Deerhunter’s been buzzing loudly since the release of their sophomore album Cryptograms earlier this year. The Fluorescent Grey EP helped maintain the chatter some, but it’s the Atlanta quintet’s live presence — dresses, blood, and blowjobs, but also old-fashioned chops, volume, energy, and charisma — that’s solidified/ultimately justified the next-big-thing status. The rise to NY Times exegesis and Karen O love might seem quick, but it’s been a pretty long trip: Deerhunter started in 2001, co-founded by vocalist Bradford Cox, and this week’s worker bee, drummer/keyboardist Moses Archuleta.
Amid the hype, Archuleta maintains his day job, though he’s basically the last member of the band to punch the clock. A tipster alerted me to Archuleta’s 9 to 5 gig at American Apparel in Atlanta, so I caught up with him earlier this week to discuss gardening, light-bulb replacement, clothes folding, leg warmers, Current 93, and “The Most Unwanted Song.”
After our conversation, you’ll find “Axis I (F. Grey),” a track from the Atlas Sound/Mexcellent split 12″ out on Hoss Records. Atlas Sound is Bradford Cox’s solo project; the song’s a one-man glistening nighttime thump-in-the-echo-chamber demo/prototype for Deerhunter’s “Fluorescent Grey.” Go through it once, then listen to the two songs in tandem — it’s a quick lesson in how the group opens up and expands a headspace.
STEREOGUM: How long have you worked at American Apparel?
MOSES ARCHULETA: Since November 2005.
STEREOGUM: How’d you get the job?
MA: I was hanging out at this bar in Atlanta for an LCD Soundsystem afterparty a couple of years ago. There was free beer, but I was designated driver so I wasn’t drinking. After a good deal of really bad music, I tried rounding up Colin and Bradford to go. But every time I would find one the other would disappear. At some point in all of this, I’m standing around by a column looking around for one of them when this girl comes up to me. She’s wearing this ridiculous outfit of a leotard and legwarmers and she approaches me and compliments this sweatshirt I’m wearing. And then my shoes. And then my jeans. And then she stands back and is sizing me up, but the whole while she’s dancing and not missing a beat. So, I’m totally weirded out by now and wondering what’s going on. She asks me a couple of questions I don’t remember exactly and then walks away. Then she comes back a minute later and starts asking me about if I worked anywhere, etc., one thing lead to another, and I had an interview set up for a couple of days later. Basically, I was recruited while at a bar. The funny thing is, I really needed a job at the time and was having a difficult time finding one when I decide to go out one night and it just finds me.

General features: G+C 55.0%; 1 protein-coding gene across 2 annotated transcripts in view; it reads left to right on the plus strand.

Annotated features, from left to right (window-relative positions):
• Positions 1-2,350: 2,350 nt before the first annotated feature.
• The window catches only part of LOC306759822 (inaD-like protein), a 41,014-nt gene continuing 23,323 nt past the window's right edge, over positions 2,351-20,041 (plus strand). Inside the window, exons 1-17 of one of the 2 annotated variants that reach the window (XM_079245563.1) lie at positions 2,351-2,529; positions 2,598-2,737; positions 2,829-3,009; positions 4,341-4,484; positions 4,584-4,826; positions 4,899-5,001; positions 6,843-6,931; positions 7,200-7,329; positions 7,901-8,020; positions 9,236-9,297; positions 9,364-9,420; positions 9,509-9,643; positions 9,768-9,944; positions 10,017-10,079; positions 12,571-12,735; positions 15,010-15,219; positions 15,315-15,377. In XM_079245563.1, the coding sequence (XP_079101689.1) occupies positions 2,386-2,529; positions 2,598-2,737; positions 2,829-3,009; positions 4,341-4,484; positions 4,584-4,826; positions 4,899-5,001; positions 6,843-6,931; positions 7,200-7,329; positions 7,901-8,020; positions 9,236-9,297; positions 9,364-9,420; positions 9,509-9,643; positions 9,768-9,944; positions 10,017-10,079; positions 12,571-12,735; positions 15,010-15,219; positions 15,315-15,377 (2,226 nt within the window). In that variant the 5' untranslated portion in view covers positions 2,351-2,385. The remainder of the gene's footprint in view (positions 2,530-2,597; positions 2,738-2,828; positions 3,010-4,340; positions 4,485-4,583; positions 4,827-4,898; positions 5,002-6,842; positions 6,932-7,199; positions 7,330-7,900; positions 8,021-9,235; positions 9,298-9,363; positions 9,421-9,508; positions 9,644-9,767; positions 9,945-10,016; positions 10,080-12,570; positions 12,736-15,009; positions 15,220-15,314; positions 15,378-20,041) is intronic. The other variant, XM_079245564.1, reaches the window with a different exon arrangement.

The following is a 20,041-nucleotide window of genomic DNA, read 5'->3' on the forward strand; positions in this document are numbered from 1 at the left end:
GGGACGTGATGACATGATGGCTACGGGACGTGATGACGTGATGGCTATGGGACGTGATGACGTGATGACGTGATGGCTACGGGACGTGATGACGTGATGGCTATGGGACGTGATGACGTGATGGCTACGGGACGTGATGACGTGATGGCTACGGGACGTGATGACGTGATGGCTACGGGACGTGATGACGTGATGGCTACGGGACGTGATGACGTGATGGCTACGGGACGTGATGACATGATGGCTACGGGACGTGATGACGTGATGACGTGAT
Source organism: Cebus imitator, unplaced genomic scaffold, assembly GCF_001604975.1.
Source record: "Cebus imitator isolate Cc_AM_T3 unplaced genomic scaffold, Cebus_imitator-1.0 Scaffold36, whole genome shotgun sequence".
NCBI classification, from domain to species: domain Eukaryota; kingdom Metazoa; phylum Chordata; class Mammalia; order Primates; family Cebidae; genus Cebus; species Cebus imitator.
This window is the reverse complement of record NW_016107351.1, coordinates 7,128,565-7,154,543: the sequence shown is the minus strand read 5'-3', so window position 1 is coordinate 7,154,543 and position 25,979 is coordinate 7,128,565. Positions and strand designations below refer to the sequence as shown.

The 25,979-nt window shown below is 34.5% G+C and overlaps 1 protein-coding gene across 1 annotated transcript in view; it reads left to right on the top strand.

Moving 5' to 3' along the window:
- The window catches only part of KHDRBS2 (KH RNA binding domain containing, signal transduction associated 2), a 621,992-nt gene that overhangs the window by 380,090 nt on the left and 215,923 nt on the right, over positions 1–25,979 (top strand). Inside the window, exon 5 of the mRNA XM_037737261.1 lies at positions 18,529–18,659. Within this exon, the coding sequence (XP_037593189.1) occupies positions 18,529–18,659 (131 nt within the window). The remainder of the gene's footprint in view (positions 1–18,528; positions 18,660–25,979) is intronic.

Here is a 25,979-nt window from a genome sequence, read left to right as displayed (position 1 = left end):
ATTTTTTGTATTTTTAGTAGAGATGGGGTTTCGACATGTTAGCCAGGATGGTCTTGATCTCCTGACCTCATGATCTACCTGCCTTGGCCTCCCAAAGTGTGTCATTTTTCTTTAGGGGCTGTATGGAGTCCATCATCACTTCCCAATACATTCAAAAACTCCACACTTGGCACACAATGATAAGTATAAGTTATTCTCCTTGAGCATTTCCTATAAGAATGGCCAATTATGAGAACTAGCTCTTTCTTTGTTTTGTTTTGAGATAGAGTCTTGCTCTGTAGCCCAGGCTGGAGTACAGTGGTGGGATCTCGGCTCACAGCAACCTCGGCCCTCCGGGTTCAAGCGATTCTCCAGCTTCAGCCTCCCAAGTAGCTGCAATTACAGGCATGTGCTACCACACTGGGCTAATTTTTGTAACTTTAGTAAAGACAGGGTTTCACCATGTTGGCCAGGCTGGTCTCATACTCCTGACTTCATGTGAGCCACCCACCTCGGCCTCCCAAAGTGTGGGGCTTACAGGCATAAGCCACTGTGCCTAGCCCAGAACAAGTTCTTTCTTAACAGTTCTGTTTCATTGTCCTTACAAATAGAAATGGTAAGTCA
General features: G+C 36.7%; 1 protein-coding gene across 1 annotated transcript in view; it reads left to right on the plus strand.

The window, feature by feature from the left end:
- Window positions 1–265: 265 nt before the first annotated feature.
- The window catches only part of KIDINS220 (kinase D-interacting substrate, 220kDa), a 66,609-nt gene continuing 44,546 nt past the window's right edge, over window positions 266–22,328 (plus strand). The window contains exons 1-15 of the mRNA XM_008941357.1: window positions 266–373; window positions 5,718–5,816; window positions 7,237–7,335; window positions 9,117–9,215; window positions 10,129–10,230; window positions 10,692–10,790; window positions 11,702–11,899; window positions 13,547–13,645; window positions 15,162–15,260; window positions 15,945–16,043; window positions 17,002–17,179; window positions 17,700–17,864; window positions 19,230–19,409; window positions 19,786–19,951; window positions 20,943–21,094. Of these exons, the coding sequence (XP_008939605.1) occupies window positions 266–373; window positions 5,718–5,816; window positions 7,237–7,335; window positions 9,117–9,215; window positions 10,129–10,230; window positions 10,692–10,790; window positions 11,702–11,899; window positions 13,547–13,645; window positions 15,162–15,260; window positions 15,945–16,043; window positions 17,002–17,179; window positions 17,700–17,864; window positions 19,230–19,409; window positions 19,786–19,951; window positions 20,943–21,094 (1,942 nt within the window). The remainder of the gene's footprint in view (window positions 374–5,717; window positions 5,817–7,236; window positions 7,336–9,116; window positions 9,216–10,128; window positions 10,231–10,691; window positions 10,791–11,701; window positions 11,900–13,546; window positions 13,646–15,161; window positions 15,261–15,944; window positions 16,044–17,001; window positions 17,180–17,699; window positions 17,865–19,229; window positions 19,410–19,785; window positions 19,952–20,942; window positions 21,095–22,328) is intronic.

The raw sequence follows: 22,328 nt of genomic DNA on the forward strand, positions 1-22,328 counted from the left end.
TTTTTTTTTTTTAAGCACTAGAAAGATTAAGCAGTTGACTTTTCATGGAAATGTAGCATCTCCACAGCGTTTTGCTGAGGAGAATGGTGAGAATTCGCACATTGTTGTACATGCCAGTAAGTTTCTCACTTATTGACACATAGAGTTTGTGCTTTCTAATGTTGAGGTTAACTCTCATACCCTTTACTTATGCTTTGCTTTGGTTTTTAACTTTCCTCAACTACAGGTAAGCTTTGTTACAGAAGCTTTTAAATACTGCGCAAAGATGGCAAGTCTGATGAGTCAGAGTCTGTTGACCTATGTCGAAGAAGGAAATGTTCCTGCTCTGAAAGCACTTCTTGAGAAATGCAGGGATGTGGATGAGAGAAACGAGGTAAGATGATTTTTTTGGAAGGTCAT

STEREOGUM: Did she end up being a co-worker?
MA: Yeah, actually. She worked at the first store with me. She’s great, just a little hyper and very forward, which can be disconcerting if you don’t know her at all.
STEREOGUM: Had you worked in clothing or fashion prior to American Apparel?
MA: I worked at a used vintage clothing store once a couple of years prior. I didn’t do a whole lot there though: Organized, hung stuff up, steamed clothes in the back. That’s all I remember for some reason … steaming clothes around Halloween.
STEREOGUM: What are your duties at American Apparel?
MA: Well, I was a back stock manager, but I was recently taken down a notch due to the amount of time I’m out of town. As a back stock employee though, it’s a lot of organizing clothes, folding, shipping and receiving: Boring stuff. Whenever odd jobs come up, like gardening or fixing something or replacing light bulbs, someone in back stock does it. I get stuck with technology related tasks a lot. I ring people up sometimes and work on the floor, but not as much as I used to. The other guy I mainly work with in back stock is awesome too. We have our own (crummy) stereo in the back that we can listen to music on and he has great taste too. He’s always bringing in Current 93, Leonard Cohen, Sleep, Blind Willie McTell, and other stuff of equal quality. So, it’s nice to work with someone else where no complaining happens over what’s on the stereo.
STEREOGUM: What kind of gardening takes place in an American Apparel?
STEREOGUM: Have you ever piped Dopesmoker or Thunder Perfect Mind through to the front of the store?